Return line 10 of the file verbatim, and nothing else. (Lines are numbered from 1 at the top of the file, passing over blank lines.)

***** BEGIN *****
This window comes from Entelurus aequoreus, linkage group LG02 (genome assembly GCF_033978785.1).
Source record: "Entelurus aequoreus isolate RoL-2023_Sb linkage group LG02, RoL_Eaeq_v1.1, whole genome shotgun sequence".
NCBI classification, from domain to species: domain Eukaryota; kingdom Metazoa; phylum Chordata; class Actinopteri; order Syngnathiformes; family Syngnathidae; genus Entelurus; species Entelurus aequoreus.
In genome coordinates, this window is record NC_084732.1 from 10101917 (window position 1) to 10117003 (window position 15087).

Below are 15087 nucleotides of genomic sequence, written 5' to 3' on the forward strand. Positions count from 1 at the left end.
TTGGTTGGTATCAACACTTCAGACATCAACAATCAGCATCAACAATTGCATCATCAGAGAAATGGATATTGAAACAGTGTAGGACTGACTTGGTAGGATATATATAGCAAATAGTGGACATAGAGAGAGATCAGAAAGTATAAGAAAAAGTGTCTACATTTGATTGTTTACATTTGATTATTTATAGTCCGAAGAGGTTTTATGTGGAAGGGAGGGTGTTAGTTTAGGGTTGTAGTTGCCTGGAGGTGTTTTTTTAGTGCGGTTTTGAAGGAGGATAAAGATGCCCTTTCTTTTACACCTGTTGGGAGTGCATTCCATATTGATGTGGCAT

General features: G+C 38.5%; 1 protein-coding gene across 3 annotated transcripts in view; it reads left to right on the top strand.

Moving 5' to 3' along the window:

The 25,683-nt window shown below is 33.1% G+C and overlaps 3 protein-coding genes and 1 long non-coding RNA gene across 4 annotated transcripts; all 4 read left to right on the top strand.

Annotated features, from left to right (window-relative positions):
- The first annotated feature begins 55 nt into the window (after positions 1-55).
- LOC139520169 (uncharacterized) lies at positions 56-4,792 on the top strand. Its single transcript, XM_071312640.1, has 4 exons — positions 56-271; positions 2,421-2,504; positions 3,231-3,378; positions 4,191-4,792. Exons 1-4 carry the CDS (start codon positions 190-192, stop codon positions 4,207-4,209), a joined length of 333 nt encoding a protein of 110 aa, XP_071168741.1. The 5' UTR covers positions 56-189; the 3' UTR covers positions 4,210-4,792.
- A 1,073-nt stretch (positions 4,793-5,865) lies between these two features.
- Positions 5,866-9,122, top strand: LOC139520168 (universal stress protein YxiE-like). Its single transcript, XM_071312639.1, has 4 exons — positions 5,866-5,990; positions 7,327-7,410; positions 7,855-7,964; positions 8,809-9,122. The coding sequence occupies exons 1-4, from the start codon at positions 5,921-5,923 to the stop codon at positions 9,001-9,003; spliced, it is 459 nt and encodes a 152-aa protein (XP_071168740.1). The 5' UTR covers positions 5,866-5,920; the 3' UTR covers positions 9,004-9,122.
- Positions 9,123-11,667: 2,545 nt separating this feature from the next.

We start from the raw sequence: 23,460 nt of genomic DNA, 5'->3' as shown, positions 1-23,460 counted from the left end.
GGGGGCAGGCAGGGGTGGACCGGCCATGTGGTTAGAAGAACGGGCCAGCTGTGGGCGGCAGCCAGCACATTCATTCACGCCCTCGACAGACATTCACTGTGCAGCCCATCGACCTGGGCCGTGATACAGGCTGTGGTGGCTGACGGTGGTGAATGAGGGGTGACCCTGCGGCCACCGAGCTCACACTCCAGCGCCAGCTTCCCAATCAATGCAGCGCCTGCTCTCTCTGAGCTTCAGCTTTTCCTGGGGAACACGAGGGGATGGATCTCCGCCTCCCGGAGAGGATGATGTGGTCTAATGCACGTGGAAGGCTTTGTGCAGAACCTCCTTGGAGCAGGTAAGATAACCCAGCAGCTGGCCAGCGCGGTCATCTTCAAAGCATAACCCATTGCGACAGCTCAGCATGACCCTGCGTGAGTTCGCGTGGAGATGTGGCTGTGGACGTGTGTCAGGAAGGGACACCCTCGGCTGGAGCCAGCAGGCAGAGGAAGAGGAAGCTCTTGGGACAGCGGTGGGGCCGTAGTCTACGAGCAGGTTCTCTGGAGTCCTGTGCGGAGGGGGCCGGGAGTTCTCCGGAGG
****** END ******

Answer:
Annotated features, from left to right (window-relative positions):